Ethnic groups in Zagreb's Gradec in the late middle ages

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Ethnic groups in Zagreb's Gradec in the late middle ages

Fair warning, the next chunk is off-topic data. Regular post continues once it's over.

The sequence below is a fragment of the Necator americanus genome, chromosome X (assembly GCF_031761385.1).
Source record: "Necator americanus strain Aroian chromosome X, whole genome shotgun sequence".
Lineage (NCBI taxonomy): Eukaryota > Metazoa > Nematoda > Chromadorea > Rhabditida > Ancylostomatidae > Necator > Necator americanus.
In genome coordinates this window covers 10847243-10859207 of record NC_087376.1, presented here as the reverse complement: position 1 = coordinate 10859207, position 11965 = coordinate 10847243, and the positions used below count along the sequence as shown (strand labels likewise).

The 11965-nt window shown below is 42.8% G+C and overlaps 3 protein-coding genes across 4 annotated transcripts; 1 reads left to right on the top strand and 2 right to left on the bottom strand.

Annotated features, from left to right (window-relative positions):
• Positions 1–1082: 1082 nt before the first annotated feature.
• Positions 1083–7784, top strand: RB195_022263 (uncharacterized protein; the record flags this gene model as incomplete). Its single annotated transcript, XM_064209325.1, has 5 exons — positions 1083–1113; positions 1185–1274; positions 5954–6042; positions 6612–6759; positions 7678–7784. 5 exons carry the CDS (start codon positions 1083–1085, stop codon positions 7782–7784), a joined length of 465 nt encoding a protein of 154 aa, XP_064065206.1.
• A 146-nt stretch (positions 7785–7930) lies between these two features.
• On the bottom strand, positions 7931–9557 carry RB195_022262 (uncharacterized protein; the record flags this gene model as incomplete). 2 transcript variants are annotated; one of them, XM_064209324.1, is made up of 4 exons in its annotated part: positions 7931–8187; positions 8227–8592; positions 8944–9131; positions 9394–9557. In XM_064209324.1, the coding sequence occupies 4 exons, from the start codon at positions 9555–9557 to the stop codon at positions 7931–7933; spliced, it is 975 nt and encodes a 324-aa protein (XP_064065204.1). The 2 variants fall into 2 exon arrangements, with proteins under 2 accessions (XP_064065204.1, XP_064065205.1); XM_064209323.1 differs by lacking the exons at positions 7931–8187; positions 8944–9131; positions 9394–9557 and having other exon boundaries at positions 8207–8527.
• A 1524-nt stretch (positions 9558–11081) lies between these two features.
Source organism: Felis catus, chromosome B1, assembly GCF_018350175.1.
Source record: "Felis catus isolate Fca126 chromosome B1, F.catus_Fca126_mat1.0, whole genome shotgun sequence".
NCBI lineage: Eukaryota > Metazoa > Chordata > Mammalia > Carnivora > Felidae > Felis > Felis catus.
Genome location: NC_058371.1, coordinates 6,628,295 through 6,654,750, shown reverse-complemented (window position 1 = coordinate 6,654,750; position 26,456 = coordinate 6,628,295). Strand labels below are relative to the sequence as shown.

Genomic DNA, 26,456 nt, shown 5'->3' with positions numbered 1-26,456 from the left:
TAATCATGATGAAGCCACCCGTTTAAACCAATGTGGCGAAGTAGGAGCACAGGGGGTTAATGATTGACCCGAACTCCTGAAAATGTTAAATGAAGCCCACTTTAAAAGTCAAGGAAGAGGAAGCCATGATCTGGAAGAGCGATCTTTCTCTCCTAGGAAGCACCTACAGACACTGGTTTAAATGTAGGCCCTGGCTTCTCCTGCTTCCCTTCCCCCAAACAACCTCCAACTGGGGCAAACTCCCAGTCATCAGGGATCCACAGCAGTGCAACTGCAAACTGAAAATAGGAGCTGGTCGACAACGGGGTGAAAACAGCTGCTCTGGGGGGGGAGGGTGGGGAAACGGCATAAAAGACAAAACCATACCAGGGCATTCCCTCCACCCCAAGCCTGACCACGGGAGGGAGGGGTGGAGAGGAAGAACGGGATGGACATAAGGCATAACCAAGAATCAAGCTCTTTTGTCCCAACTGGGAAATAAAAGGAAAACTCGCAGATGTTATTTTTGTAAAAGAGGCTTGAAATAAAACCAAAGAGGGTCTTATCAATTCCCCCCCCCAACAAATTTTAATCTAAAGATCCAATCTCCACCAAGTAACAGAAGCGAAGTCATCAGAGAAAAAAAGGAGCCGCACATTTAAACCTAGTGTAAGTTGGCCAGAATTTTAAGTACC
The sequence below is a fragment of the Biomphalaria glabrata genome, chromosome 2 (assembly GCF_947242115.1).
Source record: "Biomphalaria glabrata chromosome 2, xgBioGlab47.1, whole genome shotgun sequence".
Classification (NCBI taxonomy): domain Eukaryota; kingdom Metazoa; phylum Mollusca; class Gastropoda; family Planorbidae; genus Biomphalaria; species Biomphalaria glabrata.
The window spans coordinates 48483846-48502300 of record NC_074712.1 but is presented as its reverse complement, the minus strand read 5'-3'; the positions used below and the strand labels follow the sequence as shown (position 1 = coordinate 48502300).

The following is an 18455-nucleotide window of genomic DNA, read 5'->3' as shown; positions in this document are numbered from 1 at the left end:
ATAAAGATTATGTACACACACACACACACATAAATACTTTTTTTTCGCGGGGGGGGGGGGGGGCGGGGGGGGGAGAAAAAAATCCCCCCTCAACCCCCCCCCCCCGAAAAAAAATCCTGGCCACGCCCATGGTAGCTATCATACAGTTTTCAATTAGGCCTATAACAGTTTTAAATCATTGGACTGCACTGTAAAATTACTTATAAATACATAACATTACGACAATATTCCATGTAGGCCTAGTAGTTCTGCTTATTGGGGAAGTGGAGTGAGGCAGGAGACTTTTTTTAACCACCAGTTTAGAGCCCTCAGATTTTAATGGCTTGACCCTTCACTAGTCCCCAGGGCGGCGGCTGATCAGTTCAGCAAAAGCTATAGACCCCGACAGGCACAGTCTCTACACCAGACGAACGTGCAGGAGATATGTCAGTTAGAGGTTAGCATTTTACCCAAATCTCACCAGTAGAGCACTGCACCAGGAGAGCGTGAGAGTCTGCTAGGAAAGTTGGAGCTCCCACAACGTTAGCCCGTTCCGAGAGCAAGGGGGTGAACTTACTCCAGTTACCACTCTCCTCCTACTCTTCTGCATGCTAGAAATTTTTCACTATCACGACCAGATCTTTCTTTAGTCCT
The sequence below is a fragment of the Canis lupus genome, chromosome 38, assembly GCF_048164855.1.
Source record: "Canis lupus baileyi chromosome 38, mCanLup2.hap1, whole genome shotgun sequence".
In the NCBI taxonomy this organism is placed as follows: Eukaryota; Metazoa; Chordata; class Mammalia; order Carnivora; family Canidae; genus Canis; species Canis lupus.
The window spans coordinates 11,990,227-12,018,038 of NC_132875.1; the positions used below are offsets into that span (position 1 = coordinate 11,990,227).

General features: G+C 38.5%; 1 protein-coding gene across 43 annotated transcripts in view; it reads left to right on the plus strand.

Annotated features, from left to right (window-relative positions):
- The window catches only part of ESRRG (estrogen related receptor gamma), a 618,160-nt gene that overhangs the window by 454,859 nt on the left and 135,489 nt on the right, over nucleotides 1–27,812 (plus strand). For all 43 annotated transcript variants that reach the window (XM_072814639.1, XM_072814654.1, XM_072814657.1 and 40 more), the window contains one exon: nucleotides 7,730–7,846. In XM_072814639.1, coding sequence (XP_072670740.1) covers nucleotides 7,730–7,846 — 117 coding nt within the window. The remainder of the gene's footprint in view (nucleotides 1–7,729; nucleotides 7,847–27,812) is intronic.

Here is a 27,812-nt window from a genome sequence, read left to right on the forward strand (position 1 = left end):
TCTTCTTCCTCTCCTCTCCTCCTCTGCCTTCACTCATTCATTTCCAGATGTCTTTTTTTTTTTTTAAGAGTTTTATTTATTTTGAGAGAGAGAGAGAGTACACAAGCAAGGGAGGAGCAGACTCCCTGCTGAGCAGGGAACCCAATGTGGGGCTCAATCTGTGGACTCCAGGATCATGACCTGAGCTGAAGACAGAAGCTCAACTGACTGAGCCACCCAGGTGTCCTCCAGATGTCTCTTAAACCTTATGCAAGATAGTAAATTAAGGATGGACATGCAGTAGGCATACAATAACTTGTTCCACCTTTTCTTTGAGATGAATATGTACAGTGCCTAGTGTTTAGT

25 UDK: 323.15(497.5-37Gradec)’’13/14’’Izvorni znanstveni članak Received: August 11, 2013Accepted: September 9, 2013 ETHNIC GROUPS IN ZAGREB’S GRADEC IN THE LATE MIDDLE AGES Bruno ŠKREBLIN * Tis work contains an analysis o the ethnic structure o late medieval Gradec (Zagreb) and the joint organization o urban governance in comparison to other cities o the Hungarian Kingdom. Attention is also accorded to other associations which may have had an ethnic character, such as raternities and town parishes, and there is an additional analysis o coexistence between eth-nic groups and the language spoken in the town’s everyday lie. Key words:  medieval Zagreb, ethnic structure Introduction With the issuance o the Golden Bull o 1242, King Béla IV established a ree royal borough, or town, on the hill adjacent to the seat o the Zagreb Diocese, exempting it rom the jurisdiction o the Zagreb bishop. 1  Zagreb was thereby divided into two independent jurisdictions: Gradec or Grič (  Mons Grecensis ) became a genuine orti󿬁ed medieval town, with its own judiciary and autono- ∗  Bruno Škreblin, Croatian Institute o History, Zagreb, Croatia 1  Te most recent archaeological research conducted in 2002 has ascertained the existence o a settlement on Gradec prior to 1242, which con󿬁rms the theory o settlement on Grič Hill even beore the establishment o the ree royal town. See: Z. Nikolić Jakus “Počeci srednjovjekovnog grada”, in: S. Goldstein-I. Goldstein (ed.), Povijest Grada Zagreba , vol. 1 (Zagreb, 2012), pp. 35. For the published document o the Golden Bull, see: Povjestni spomenici slob. kralj. grad. Za- greba. Monumenta historica liberae regiae civitatis Zagrabiae  (hereinafer:  MCZ  ), vol. 1 (Zagreb, 1889), pp. 15-18. For contemporary scholarly analysis o the legal character o the Golden Bull, see: M. Apostolova-Maršavelski, Iz pravne prošlosti Zagreba (13-16. stoljeće)  (Zagreb, 1998), L. Margetić, Zagreb i Slavonija: izbor studija  (Zagreb-Rijeka, 2000). For a manuscript analysis o the Golden Bull, see J. Barbarić Diplomatičko značenje Zlatne Bule , in: Z. Stublić (ed.), Zlatna Bula   1242 – 1992  (Zagreb, 1992), pp. 11-19.  26 B. ŠKREBLIN, Ethnic Groups in Zagreb’s Gradec in the Late Middle Ages mous administration, and well-developed trades and commerce, while the dioc-esan section (Kaptol) based its revenues on its numerous landed holdings, only beginning to signi󿬁cantly develop its own economy toward the end o the Mid-dle Ages. 2  Nonetheless, a location next to the seat o a diocese with a medieval cathedral chapter and several monastic communities certainly played a role in the development o Gradec, despite the act that quite ofen con󿬂icts broke out between the citizens and the canons o Kaptol, which on several occasions esca-lated into genuine civil wars (1391, 1397, 1422). 3  Te government in Gradec was headed by a judge ( iudex  ), whose term was limited to a single year. Additionally, the government was represented by eight jurors (  jurati ), and 20 councillors, and the composition o the magistrature was elected every year on the Feast o St. Blaise (3 February). Gradec had an estimated population o 3,000 in the mid-ourteenth century, while in the 󿬁feenth century this number stagnated and declined slightly as that century drew to a close. 4   2  Documents rom the royal and cathedral chancellery and other diplomatic materials pertain-ing to Gradec and the town’s court documents and land registers were published by Ivan Krstitelj kalčić in the series  MCZ  , vol. 1-11 (Zagreb 1889-1905). Te earliest preserved court docu-ments are rom 1355, while in 1384 the land registers appeared, so that the societal structure o Gradec can best be ollowed rom the latter hal o the ourteenth century. kalčić’s work on publishing srcinal materials rom the sixteenth century was continued by Emilij Laszowski (  MCZ  , vol. 12-16, 1929.-1939.), while the documents rom the cathedral chapter and other ar-chives tied to Zagreb’s Kaptol and church history were published by Andrija Lukinović in  Monu-menta historica episcopatus zagrabiensis. Povijesni spomenici Zagrebačke biskupije , vol. 5-7 (Za-greb 1992-2004, hereafer  MHEZ  ). Te publication o sources opened the way or the publica-tion o 󿬁rst editions on Zagreb, o which I shall distinguish those which are better known: Gjuro Szabo Stari Zagreb  (Zagreb, 1940); Rudol Horvat Prošlost grada Zagreba , (Zagreb, 1942). In the latter hal o the twentieth century, the most important researchers were Ivan Kampuš, Nada Klaić and Lelja Dobronić, whose many years o research were rounded off by the ollowing monographs: I. Kampuš-Lj. Karaman, isućuljetni Zagreb: od davnih naselja do suvremenog ve-legrada (Zagreb, 1994); Klaić, Zagrebu u srednjem vijeku  (Zagreb, 1982); Dobronić,  Biskupski i Kaptolski Zagreb  (Zagreb, 1991); Slobodni i kraljevski grad Zagreb  (Zagreb, 1992). Some scholars speci󿬁cally examined individual aspects rom the history o Zagreb: Stjepan Krivošić analyzed demographic trends in: Zagreb i njegovo stanovništvo od najstarijih vremena do sredine 19. st.  (Zagreb, 1981), Vladimir Bedenko examined medieval urban planning and estate relations in: Zagrebački Gradec: Kuća i grad u srednjem vijeku  (Zagreb, 1989), while Neven Budak considered social structure and urban development in: Budak-Kanižaj-Vorel, “Kolonije stranaca na Gradecu u 14. st.”, Izdanja HAD  17 (1996): p. 79-83; “Budući da smo htjeli u Zagrebu na brdu Gradecu sagraditi slobodni grad...,” in: Z. Stublić (ed.), Zlatna Bula   1242 – 1992 . It is also necessary to point out the 󿬁rst modern scholarly book published afer the seminar dedicated to the 750 th  an-niversary o the Golden Bull: I. Kampuš-L. Margetić-F. Šanjek (eds.) Zagrebački Gradec 1242-1850  (Zagreb, 1994). Te legal historians were pointed out in the preceding note. 3  Tere were both Franciscan and Dominican monasteries in the Kaptol area. Te Cistercians had an affi liate in Kaptol, while their monastery was in opusko. Te Paulines were accommo-dated north o Zagreb, on the southern slopes o Mt. Medvednica, which is why this area was called Remete. On the con󿬂icts between Gradec and Kaptol, see Klaić, Zagreb, pp.   103-137. 4  All o Zagreb, i.e., Gradec and Kaptol, without the surrounding villages, had between our and 󿬁ve thousand inhabitants. See Krivošić, p. 63, 65, 69.  27 R󰁥󰁶󰁩󰁥󰁷 󰁯󰁦 C󰁲󰁯󰁡󰁴󰁩󰁡󰁮 H󰁩󰁳󰁴󰁯󰁲󰁹 󰀹/󰀲󰀰󰀱󰀳, 󰁮󰁯. 󰀱, 󰀲󰀵-󰀵󰀹 Te emergence and establishment o Gradec resulted rom the king’s poli-cy o creating orti󿬁ed urban settlements, which acquired a new and intensi-󿬁ed dimension afer the Mongol incursion, as it became apparent that only soundly-orti󿬁ed towns or ortresses could resist larger assaults. Tus, afer 1242, Béla’s privileges to towns ollowed one afer another, and the king issued dozens o privileges to urban settlements. 5  In general, several common and principal eatures o towns in the Hungarian Kingdom may be distinguished. 6  Te 󿬁rst eature has already been mentioned: the strong role o the ruler in their establishment and reinorcement. Béla IV and his successors established many towns, and conerred privileges to many settlements, and the greatest degree o autonomy or a settlement was secured by the status o ree royal town. Te second eature was the movement o “oreigners” into towns as some cities were populated by residents rom outside o the Kingdom’s borders o the time, who came during the colonization period, attracted by the privileges that could be enjoyed in certain territories ( hospites ). 7  Since the thirteenth century, this term included not only oreign linguistic groups, but rather all new settlers in cities regardless o their ethnic or status srcin, who thus as a rule enjoyed equal rights, while in the course o subsequent urban development a differen-tiation emerged among town residents between citizens in the ull sense o the word ( cives ), who had to have their own real property, and ordinary inhabit-ants ( inhabitatores ). 8  Tus, the late medieval towns o Hungary had, besides the “domicile” population – Slavs and Magyars – a high number o residents rom the German-speaking lands; most ofen these were Saxons and Germans rom Bavaria and southern Germany, so the towns o the Hungarian Kingdom also developed under the strong in󿬂uence o German law. 9  Speaking o real privileges, it is important to point out that Gradec, as a ree royal town, en- joyed the right to pronounce the death penalty and criminal prosecution ( ius  gladii ) and it had the right to enact statutes. Gradec came under the jurisdic- 5  I. Petrovics, “Te Role o own in the Deence System o Medieval Hungary”, in: Philippe Contamine, Olivier Guyotjeannin (ed.) La Guerre, la violence et les gens au Moyen Âge, Vol. 1  Guerre et violence  (1996), p. 265. See therein also the cited sources on urbanization o the Hun-garian Kingdom in the thirteenth century. 6  Excluded rom this consideration are the towns on the Adriatic coast, which had entirely di-erent eatures and historical development. 7  Te main privileges o settlers were ree movement and ree use o their own property (Budak, “Budući da smo htjeli u Zagrebu na brdu Gradecu sagraditi slobodni grad...,” p. 24). 8  I. Petrovics, “Foreign Ethnic Groups in the owns o Southern Hungary in the Middle Ages” in: D. Keene, B. Nagy, K. Szende (ed.), Segregation – Integration – Assimilation: Religious and Ethnic Gropus in the Medieval owns of Central and Eastern Europe  (Ashgate Publishing Limit-ed, 2009), p. 68; Ludwig Steindorff “Srednjovjekovni Zagreb – obrazac povijesti srednjoeurop-skog grada”, in: Zagrebački Gradec , p. 25. 9  On the in󿬂uence o German settlers on the development o the legal systems in Hungarian cities, see P. Engel, Te Realm of St. Stephen: a history of medieval Hungary, 895-1526   (London/New York: I.B. auris Publishers, 2001), p. 252. Te Saxons who arrived rom the lower Rhine-land mostly settled in ransylvania (Engel, p. 113).  28 B. ŠKREBLIN, Ethnic Groups in Zagreb’s Gradec in the Late Middle Ages tion o a tavernical court, which put it among the so-called tavernical cities o the Hungarian Kingdom, while the authority o the avernicus not only per-tained to judicial activity but also the city’s administration. 10 A rather important eature o the Hungarian towns is that all major and more signi󿬁cant urban hubs lay on vital commercial and communications routes or they were ormed near mining areas. 11  Gradec stood at the intersec-tion o the roads that linked the Kingdom’s north to its south, and also indi-rectly the Italian lands, while the other route connected the German lands with Slavonia, Bosnia and Dalmatia, but besides these many other communication routes o local importance also converged on Zagreb. 12  In the ourteenth cen-tury trade intensi󿬁ed, thanks mostly to the exports o gold, silver and copper rom the mines in today’s Slovakia and Romania, while alloys naturally played a considerable role in the exchange o goods, certainly spurring the develop-ment o crafs and trade and the overall monetary economy. 13  Gradec experi-enced its most potent urban development precisely in the mid-ourteenth cen-tury, when a genuine urban elite consisting o crafsmen and merchants gradu- 10  . Shek Brnardić “avernik, tavernikalni sud i tavernikalno pravo”  , Arhivski vjesnik  40 (1997): 185. Te statute o Gradec has not been preserved, so it is impossible to ascertain the in󿬂uence o Buda’s statute (1405), which was the principal legal source which all ree royal towns had to use as a model. It is thereore possible to speak o the great in󿬂uence o the Buda statute on the Ilok statute, as in 1453 King Ladislaus granted the town o Ilok (today on Croatia’s eastern bor-der along the Danube River) the same rights and decrees enjoyed by Buda (see: D. Vitek “Pov-ijesne okolnosti nastanka iločkog statuta”, in: J. Martinčić, D. Hackenberger (ed.) Iločki statut i iločko srednjovjekovlje  (Zagreb-Osijek, 2002), pp. 25-37. 11  Petrovics, “Foreign Ethnic...”, p. 72; For more on the in󿬂uence o communication routes on the layout and development o medieval cities o Hungary, see: K. Szende “owns along the way. Changing patterns o long-distance trade and the urban network o medieval Hungary”,  owns and communication: Communication between towns and between towns and their hinterland. Introductory re󿬂ections,  vol. 2 (Galatina, 2011), pp.   161-225. 12  Budak, “Budući da smo htjeli...,” p. 23. 13  Engel, Te Realm , p. 155. One other eature o Hungarian towns is also noteworthy. Te towns o medieval Hungary were considerably smaller than those in Western Europe. In gen-eral, towns with 5,000 residents were considered large in Central Europe, while in Western Eu-rope these were deemed small or medium-sized towns. All major European cities had tens o thousands o residents, while not one town (or just one) in the medieval Hungarian kingdom had a population that exceeded ten thousand. See: D. Keen, “owns and the growth o trade”, in: D. Luscombe and J. Riley-Smith (ed.),  Te New Cambridge Medieval History  , vol. 4/1: c. 1024-c. 1198 (Cambridge, 2004), pp. 50-53; László Kontler, Povijest Mađarske: isuću godina u srednjoj Europi  (Zagreb, 2007), p. 114. Also, here we are largely speaking o towns in the true sense o the word ( civitas ), which were orti󿬁ed and normally enjoyed a certain autonomy and privileges, while market towns ( oppidum ), which generally means unorti󿬁ed settlements or larger villages, were ofen under the authority o a noble or the Church, and they could enjoy certain privileges (mostly tied to commerce and airs). For more on this see: V. Backsai, “Small owns in Eastern Central Europe”, in: P. Clark (ed.),  Small owns in Early Modern Europe  (Cambridge,   1995), pp. 77-89; N. Budak, Gradovi Varaždinske županije u srednjem vijeku: urbanizacija Varaždinske županije do kraja 16. st.  (Zagreb-Koprivnica, 1994).  29 R󰁥󰁶󰁩󰁥󰁷 󰁯󰁦 C󰁲󰁯󰁡󰁴󰁩󰁡󰁮 H󰁩󰁳󰁴󰁯󰁲󰁹 󰀹/󰀲󰀰󰀱󰀳, 󰁮󰁯. 󰀱, 󰀲󰀵-󰀵󰀹 ally ormed, while the city became vital to international mercantile trade due to its links with Senj and Italy. 14  Gradec was entitled to hold – besides a weekly air – two major (ortnightly) airs: around the Feast o St. Mark (1256), while in 1372 it was granted the right to hold another major air in July (correspond-ing with the Feast o St. Margaret). Te Kaptol air on the Feast o St. Stephen (in August), which was also probably the largest, should also be counted here. 15  Also, it is important to note that practically rom its very establishment, Gradec opened a mint in which the silver denar   (denarius) was coined, so that it was also one o the Kingdom’s 󿬁nancial centres up to the end o the ourteenth century. 16  Gradec was additionally the main station in medieval Slavonia or collecting the one-thirtieth tax, and many o the Gradec’s citizens were collec-tors o the one-thirtieth tax.In any case, Gradec was the most highly developed and most important town in medieval Slavonia, which would experience its “golden age” precisely in the latter hal o the ourteenth century thanks above all to auspicious economic circumstances in the Kingdom, as well as the “Mediterranean orientation” o the Angevin dynasty, whereby Gradec was a vital point on the route to Dalmatia and the Adriatic Sea. In 1335 Charles Robert commissioned the construction o a royal palace in the town, in which Stephen, the brother o Louis and the Croatian duke ( dux  ) at the time, lived rom 1350 until his death (1354), while at the end o the 󿬁feenth century John Corvinus, bearing the same title, also resided there ofen. 17  Sigismund o Luxembourg also initially avoured Gradec, awarding it in 1387 with two estates in its vicinity or its support in the struggle against the Neapolitan party, but the king ultimately conerred these same estates to local nobles. 18  Despite the act that at the onset o the 󿬁feenth century Sigismund initiated an intense “urban” policy with the objective o according a greater role 14  Z. Herkov, Povijest zagrebačke trgovine  (Zagreb, 1987), pp. 10-11. 15    MCZ   1, lxxx. 16  It is possible that the mint lost its importance afer 1326 and the introduction o gold coins (󿬂orins), but it still unctioned despite the reorms instituted by Louis in the 1350s, which were aimed at closing local mints and uniying the currency (Engel, 265). Tus, in 1353 Petrus Ligerius was mentioned as comes camerarum domini Stephani ducis  (CD, 12, p. 194-195), while in 1357 the comes camere  was a certain Gregorius (  MCZ   4, p. 102), and somewhere at the same time there was also Marketus as comes camere  (  MCZ   4, pp. 190, 362). In 1384 Queen Mary sent Simon de alentis  and Azcon Gallicus  to the town in order to take over the mint (  MCZ   1, p. 301). Nonetheless, it would appear that by the end o the ourteenth century the mint ceased operat-ing, because there were no urther reports o it until its restoration in 1525. 17    MCZ   1, p. 206. 18  Since the town had diffi culty unctioning without the accompanying landed estates, it held plough-󿬁elds and vineyards and several villages in the immediate vicinity. Some o the wealthiest citizens owned entire villages or they held several landed plots with villeins (  jobagiones ). Nonethe-less, not only did Gradec not manage to expand its holdings in the 󿬁feenth century, it had diffi -culty retaining its previous holdings or which citizens engaged in long-lasting lawsuits with the local nobles and the Zagreb bishops to restore them, in which they did not always succeed. For a map o the Zagreb environs with the town’s estate holdings, see: Klaić, Zagreb,  p. 296.